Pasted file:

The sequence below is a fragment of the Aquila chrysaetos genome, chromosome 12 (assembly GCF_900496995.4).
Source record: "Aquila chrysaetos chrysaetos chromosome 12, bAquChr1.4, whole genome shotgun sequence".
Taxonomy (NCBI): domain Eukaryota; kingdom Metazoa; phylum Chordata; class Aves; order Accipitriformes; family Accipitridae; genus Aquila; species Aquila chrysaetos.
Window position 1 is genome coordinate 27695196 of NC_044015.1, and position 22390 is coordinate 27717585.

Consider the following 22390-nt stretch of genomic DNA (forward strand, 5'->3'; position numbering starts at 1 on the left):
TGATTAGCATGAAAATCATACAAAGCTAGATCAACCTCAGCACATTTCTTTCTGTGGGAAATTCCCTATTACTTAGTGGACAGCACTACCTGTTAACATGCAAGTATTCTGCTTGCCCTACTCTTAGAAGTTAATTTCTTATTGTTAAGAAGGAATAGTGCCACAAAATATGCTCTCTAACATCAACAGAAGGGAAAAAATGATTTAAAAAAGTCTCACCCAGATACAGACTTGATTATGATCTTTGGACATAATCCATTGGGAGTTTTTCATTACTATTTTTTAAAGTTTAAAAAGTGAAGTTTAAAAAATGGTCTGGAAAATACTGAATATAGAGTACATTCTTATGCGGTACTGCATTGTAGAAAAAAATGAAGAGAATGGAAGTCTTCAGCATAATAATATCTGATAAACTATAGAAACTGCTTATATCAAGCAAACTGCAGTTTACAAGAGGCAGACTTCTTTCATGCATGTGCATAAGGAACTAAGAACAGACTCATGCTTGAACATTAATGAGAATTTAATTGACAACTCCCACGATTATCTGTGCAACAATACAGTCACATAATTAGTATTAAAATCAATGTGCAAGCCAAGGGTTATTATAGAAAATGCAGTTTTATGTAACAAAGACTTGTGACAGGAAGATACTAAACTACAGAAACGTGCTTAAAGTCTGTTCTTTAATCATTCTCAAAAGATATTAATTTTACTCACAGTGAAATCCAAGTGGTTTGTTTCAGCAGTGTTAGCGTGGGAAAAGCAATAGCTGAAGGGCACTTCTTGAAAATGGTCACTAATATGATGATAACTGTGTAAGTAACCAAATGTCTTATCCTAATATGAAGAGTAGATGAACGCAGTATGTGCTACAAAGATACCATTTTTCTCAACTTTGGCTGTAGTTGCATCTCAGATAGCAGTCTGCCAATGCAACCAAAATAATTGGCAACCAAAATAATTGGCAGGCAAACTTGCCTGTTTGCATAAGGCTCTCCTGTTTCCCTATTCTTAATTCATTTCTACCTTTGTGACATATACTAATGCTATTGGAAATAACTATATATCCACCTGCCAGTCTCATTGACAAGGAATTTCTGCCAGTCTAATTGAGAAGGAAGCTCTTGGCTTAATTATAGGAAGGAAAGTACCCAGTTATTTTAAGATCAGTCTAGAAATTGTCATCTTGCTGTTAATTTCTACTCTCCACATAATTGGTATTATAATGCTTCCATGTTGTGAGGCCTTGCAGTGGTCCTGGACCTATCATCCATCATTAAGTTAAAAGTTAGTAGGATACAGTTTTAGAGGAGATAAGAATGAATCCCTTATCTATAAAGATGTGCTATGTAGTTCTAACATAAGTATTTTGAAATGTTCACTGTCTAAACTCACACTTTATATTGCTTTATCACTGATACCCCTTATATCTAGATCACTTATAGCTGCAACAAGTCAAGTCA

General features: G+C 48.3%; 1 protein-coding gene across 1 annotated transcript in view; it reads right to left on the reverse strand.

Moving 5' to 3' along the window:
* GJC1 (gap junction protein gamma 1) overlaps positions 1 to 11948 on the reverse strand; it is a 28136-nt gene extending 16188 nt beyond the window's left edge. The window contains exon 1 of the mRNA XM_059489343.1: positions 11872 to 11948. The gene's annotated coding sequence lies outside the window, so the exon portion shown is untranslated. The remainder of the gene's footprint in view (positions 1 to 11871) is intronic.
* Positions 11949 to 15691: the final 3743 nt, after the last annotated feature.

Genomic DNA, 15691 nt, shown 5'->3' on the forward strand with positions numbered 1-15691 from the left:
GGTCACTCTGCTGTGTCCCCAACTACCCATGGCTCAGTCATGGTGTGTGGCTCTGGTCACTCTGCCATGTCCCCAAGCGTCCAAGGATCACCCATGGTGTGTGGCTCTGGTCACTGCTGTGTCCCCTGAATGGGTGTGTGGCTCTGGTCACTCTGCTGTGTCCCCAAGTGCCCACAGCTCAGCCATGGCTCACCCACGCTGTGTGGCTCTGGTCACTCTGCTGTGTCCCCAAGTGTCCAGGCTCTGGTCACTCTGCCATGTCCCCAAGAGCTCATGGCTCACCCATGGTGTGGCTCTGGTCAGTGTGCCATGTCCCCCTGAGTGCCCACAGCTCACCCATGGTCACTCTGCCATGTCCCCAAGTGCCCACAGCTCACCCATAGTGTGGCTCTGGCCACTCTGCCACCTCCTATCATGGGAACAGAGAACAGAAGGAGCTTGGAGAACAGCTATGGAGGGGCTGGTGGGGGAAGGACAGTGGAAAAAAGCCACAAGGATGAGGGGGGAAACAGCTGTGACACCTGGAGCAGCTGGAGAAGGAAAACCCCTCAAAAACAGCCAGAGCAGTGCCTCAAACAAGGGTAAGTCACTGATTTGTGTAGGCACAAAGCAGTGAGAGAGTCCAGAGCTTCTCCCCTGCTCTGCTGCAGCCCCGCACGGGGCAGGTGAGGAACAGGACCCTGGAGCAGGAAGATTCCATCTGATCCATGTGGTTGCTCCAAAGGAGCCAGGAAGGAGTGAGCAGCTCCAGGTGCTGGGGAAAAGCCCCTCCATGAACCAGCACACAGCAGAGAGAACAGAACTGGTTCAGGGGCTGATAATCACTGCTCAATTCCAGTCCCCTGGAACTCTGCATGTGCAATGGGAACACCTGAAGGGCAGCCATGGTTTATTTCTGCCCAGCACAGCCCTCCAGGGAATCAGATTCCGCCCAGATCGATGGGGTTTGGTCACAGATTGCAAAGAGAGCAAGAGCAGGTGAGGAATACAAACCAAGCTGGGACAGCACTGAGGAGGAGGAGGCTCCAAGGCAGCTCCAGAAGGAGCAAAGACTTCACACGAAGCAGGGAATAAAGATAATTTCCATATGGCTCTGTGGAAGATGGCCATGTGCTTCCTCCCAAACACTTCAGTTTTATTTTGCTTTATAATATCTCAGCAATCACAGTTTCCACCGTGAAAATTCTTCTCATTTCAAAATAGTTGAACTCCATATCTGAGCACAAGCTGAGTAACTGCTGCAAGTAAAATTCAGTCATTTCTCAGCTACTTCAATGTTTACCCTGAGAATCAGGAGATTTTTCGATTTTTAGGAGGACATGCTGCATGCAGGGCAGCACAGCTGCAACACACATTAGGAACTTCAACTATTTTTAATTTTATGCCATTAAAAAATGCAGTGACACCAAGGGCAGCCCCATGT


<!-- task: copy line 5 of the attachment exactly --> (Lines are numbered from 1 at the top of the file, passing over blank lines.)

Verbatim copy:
Consider the following 22390-nt stretch of genomic DNA (forward strand, 5'->3'; position numbering starts at 1 on the left):